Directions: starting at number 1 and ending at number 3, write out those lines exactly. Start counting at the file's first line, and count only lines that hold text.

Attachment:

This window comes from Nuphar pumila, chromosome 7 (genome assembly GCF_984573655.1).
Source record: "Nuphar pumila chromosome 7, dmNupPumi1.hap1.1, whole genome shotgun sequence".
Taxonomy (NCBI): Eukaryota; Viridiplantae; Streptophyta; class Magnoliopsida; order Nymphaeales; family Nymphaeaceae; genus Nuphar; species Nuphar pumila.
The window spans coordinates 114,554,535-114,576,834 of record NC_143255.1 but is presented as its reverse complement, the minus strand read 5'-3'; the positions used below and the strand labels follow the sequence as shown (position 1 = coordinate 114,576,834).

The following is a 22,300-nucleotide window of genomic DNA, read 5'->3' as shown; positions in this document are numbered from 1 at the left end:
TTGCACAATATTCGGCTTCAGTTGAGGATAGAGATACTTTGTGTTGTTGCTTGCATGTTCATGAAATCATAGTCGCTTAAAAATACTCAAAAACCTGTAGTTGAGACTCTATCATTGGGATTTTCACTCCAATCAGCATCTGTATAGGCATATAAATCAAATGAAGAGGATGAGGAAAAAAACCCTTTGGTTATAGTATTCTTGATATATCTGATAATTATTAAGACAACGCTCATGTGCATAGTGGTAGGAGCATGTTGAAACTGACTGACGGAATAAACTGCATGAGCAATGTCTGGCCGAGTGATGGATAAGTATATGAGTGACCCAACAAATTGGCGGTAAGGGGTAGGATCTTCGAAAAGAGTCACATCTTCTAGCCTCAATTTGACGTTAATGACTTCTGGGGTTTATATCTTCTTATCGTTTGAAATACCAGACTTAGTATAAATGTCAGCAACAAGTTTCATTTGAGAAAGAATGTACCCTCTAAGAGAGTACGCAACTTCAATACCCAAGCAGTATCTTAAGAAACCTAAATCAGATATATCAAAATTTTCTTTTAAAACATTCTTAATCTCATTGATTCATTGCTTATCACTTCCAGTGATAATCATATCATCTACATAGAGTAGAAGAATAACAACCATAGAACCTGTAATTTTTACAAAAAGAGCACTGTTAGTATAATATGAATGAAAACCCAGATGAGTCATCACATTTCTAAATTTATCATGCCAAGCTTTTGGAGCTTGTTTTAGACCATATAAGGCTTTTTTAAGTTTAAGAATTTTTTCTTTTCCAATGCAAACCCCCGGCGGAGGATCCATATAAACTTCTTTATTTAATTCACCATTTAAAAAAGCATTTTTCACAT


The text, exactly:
This window comes from Nuphar pumila, chromosome 7 (genome assembly GCF_984573655.1).
Source record: "Nuphar pumila chromosome 7, dmNupPumi1.hap1.1, whole genome shotgun sequence".
Taxonomy (NCBI): Eukaryota; Viridiplantae; Streptophyta; class Magnoliopsida; order Nymphaeales; family Nymphaeaceae; genus Nuphar; species Nuphar pumila.